We're Living Wrong

I am here to bring the good news this Saturday

Not only have I been running all wrong, today I learned that I am living all wrong too. Let me explain.

First, take a look at rates of overweight adults from 1975 to 2016 for a few nations that I've chosen (I live in Canada):

By WHO standards, an overweight adult is defined as an adult with a BMI over 25. A healthy adult should have a BMI score between 18 and 25. Even though I think of myself as healthy, your author's BMI is 23. I've almost broken out of the healthy range and I'm only 32 years old. And yet, I'm an outlier. As you can see, more than 60% of Canada's population is overweight.

Now, let's take a look at GDP per capita for the same nations:

What stands out to me is that nations producing higher-than-average GDP, are also producing adults with higher-than-average BMI. Whether or not we know it, we have all decided that being overweight is totally normal. A decline in our health is an accepted by-product of economic fitness.

This matters because being overweight is highly correlated with disease. Heart disease, the biggest cause of premature death of adults in the world, is generally considered to be curable with only lifestyle changes. Not only do these diseases rob us of our lives, they also slow the overall progress of humanity. People could be more productive and for more years of their life. Or, if you want to look at it from the opposite end, people could be costing all of us a lot less in expensive hospital visits and drugs.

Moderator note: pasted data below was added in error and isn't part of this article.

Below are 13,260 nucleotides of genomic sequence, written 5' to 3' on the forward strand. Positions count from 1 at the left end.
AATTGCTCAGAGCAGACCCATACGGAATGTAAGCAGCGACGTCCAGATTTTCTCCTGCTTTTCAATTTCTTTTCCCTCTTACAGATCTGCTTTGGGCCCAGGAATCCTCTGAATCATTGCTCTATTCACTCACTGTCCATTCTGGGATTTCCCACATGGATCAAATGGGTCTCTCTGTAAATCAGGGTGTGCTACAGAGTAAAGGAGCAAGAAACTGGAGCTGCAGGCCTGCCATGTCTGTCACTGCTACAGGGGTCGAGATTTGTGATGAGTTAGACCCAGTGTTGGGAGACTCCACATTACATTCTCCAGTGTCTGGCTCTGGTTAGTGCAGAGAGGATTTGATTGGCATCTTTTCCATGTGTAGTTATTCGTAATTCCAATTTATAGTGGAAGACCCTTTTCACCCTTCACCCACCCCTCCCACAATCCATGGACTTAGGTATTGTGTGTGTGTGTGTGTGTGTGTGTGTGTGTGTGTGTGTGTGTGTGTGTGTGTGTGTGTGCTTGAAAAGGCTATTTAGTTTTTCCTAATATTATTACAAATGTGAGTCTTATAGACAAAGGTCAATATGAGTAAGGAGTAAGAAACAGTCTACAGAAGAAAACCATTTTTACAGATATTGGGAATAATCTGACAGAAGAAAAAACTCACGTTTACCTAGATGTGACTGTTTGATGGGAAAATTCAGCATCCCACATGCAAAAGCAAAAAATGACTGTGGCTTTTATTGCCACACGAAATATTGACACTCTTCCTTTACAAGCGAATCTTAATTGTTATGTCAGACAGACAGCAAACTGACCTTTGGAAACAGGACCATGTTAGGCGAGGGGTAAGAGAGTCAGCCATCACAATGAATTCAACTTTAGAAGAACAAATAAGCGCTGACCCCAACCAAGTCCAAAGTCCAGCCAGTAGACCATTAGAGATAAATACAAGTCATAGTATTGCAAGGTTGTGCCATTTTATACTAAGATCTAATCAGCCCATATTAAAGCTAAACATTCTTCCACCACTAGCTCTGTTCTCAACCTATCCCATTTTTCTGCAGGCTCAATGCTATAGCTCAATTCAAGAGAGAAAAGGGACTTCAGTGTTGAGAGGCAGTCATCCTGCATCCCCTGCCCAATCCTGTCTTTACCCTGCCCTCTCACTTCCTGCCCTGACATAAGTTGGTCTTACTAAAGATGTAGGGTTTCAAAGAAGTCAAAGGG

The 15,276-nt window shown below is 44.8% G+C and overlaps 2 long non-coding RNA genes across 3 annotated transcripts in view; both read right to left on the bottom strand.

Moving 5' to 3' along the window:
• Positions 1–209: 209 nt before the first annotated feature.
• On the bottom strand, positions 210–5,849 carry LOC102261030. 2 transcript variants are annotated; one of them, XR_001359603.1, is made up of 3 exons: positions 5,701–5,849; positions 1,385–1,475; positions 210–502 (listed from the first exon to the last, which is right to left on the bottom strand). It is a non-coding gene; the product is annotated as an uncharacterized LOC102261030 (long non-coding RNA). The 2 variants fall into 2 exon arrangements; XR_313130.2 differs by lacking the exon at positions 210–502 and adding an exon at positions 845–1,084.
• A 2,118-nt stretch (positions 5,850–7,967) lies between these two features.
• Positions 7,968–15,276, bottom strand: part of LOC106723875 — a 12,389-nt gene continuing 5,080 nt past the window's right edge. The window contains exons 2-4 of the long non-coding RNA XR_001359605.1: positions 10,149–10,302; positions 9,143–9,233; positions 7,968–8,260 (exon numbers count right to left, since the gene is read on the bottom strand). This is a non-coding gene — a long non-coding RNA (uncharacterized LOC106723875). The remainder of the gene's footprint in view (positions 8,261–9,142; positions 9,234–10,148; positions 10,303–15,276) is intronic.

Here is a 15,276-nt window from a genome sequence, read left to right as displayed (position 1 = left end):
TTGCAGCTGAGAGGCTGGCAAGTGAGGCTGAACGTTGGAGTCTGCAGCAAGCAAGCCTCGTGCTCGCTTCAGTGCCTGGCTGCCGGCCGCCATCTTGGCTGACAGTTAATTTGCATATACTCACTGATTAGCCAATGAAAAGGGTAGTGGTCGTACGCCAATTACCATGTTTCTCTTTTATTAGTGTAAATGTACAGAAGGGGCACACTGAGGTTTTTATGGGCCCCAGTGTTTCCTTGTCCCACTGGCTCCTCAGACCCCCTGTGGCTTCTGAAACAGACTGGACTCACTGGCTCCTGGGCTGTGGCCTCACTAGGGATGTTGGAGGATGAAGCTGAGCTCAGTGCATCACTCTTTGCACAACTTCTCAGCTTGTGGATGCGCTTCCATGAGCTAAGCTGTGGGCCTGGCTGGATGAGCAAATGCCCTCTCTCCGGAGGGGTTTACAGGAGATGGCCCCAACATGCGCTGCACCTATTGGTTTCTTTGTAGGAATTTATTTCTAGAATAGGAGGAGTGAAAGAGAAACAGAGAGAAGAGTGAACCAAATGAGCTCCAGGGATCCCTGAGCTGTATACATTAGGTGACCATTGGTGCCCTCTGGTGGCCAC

My take-away is to be much less OK with what everyone else is doing. It's easy in life to get swept up by the currents around us, but the data shows us that our cultural values are leading to unhealthy outcomes. More simply, we have too much of what we don't need (calories) and not enough of what we do (activity). It seems to me that it's killing us.

I want to have a healthy, happy, long, successful life. In that order. For me, that means getting back to a BMI of 22 within year by eating better and getting outside more often.

What is going on with Japan?

So, if all of this is a by-product of economic incentive, why does Japan have such a low BMI compared with it's GDP per capita? The best I've been able to come up with is that it's to do with their food:

Could it also be that they value exercise and time outside more? Maybe they value feeling leaner? Having visited Tokyo and Kyoto, I'd be surprised by that, but it could be true. I would need to look at what share of the population live in cities. More people in there cities do seem to ride bicycles .. ? I think the biggest factor is likely the food.